Progressive’s Snapshot program had a minor public relations problem in early 2015, when a researcher studied his tracking device and found out the data it transmitted was not encrypted, and the device was vulnerable to hackers. Progressive responded by saying that they were confident in Snapshot’s security but would investigate the claims. In short, consider this a reminder that there are potential consequences to giving a company free reign over a computer – and don’t forget that’s what controls your car.
What They Track
Some insurance companies disclose what their devices track, but others don’t, and it’s up to customers to decide whether or not those terms are acceptable to them. To be clear, an OBD-II-based tracker is capable of finding, storing, and transmitting any bit of data in the vehicle’s computer. You should carefully consider how much you trust your insurance company.
Insurance companies are mostly interested in data that paints a picture of a driver’s habits, which helps the company figure out if the driver is likely to cost them money in claims. Commonly cited types of data include when the car was used, distance driven, and time spent driving. They also want to know how fast a driver typically drives and any incidents of hard braking, both of which are indicators that the driver takes risks and doesn’t pay attention. Finally, and perhaps most controversially, the devices can track a car’s location.
In newer vehicles with high-tech safety features, such as automatic emergency braking and forward collision warning, the insurance tracking devices can capture how many times that they are activated and report that information back to the insurer.
That data, when linked to mapping data that shows what the speed limits are and what other traffic controls exist on the streets you drive on, can indicate whether you are speeding or rolling through stop signs. GPS information about whether you travel into areas where there is a higher risk of accidents or car theft, and how much you drive at night, can potentially show the insurer a pattern of risk.
If your car insurance company offers pay-as-you-drive, or another form of usage-based insurance where your rate is set by the number of miles you drive, they will likely provide you a tracker so they can make sure that you are not driving more than your mileage allowance.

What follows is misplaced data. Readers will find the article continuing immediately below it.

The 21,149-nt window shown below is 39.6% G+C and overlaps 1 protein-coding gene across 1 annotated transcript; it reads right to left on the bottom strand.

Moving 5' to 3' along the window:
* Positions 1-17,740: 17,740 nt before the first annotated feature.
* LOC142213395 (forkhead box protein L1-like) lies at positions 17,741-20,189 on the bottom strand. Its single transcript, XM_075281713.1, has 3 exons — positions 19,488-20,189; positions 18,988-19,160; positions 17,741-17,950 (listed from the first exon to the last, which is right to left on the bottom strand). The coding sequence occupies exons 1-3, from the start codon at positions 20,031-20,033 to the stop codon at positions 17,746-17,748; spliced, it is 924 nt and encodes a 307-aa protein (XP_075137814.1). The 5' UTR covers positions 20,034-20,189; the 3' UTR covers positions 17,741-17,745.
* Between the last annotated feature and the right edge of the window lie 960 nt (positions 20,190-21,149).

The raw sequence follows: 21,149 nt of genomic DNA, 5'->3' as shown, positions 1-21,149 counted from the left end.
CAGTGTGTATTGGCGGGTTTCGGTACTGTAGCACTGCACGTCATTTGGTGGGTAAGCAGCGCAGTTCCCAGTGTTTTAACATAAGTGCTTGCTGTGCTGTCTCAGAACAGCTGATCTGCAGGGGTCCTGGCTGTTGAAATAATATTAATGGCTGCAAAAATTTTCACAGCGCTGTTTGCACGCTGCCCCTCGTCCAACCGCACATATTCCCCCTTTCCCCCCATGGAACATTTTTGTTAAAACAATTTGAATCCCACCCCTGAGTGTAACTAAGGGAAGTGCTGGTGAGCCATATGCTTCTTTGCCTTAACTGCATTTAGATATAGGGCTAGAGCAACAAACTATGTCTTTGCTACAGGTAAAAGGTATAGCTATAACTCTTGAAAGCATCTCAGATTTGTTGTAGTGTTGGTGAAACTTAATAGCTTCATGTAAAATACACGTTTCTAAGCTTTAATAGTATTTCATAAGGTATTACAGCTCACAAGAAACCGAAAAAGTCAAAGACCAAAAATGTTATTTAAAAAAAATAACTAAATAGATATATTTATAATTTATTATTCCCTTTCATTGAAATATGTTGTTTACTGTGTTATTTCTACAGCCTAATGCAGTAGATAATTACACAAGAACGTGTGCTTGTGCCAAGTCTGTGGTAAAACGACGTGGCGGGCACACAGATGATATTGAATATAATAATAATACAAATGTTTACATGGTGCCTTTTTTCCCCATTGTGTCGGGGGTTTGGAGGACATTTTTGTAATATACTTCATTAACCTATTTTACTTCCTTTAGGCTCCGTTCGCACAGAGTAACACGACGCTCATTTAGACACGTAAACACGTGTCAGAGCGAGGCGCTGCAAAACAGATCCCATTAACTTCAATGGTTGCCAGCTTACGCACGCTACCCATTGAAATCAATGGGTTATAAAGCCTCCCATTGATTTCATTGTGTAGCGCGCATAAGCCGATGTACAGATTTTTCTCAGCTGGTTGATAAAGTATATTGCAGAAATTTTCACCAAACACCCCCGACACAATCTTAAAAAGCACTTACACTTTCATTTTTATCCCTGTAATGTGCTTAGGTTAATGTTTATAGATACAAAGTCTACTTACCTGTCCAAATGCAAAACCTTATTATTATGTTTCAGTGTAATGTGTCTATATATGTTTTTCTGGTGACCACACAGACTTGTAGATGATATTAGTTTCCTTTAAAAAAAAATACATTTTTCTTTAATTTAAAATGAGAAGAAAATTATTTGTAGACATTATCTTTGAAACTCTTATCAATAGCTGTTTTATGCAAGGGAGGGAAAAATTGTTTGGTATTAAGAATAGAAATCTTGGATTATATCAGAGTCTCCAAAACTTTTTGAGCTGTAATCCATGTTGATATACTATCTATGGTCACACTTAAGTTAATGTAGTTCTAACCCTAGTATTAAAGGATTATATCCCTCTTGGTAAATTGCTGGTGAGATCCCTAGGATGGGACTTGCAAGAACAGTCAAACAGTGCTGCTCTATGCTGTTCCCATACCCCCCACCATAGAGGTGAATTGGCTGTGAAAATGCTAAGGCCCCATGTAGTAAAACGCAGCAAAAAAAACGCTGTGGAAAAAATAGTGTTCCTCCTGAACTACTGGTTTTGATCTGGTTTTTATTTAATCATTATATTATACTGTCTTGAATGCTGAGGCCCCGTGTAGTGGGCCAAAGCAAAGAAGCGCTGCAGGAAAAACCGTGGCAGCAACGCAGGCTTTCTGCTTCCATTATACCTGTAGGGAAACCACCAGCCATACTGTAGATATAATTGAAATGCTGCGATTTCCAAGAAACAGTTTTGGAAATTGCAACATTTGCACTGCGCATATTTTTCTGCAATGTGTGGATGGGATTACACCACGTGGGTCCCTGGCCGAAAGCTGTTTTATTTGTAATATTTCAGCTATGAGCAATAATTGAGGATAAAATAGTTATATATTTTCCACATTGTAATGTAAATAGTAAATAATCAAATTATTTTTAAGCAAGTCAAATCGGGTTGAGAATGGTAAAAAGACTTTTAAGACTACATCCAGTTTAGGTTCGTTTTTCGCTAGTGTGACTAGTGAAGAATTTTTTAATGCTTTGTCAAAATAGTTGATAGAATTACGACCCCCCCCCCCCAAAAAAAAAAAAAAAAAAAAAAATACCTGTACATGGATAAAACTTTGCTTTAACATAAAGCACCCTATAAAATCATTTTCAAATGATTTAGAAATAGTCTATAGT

Insurance companies say these data might someday be used to resolve insurance disputes – for example, using speeds and braking distances to recreate a crash scene and determine which driver was at fault, rather than relying on first-hand and witness accounts. Critics, on the other hand, don’t really see this scenario as a benefit; rather they fear that this might lead to misuse or abuse of these devices.
While plenty of customers have tried out telematics tracking programs in exchange for potential car insurance discounts, many others say it’s simply not worth it. A lot of customers have told the press that they didn’t receive discounts, even after carefully driving and earning a clean tracker record. (Of course, there’s always the possibility that the insurance agents didn’t agree on particular drivers’ records, and they’d be quick to point out that discounts aren’t guaranteed.)
Customers who opt out of the programs cite a number of privacy-related concerns. According to a study published by Pew Research Center in January 2016, location tracking is the biggest concern. Most customers understand why an insurance company would want to see speed data (the faster you go, the more dangerous it is) and distance data (the more you drive, the more risk you incur). But customers believe that GPS tracking data is irrelevant as far as driving behavior is concerned, and it crosses a privacy line many are unwilling to accept just to save a little money.
Finally, some customers say it may only be a matter of time before insurance companies require these devices, rather than simply encourage them.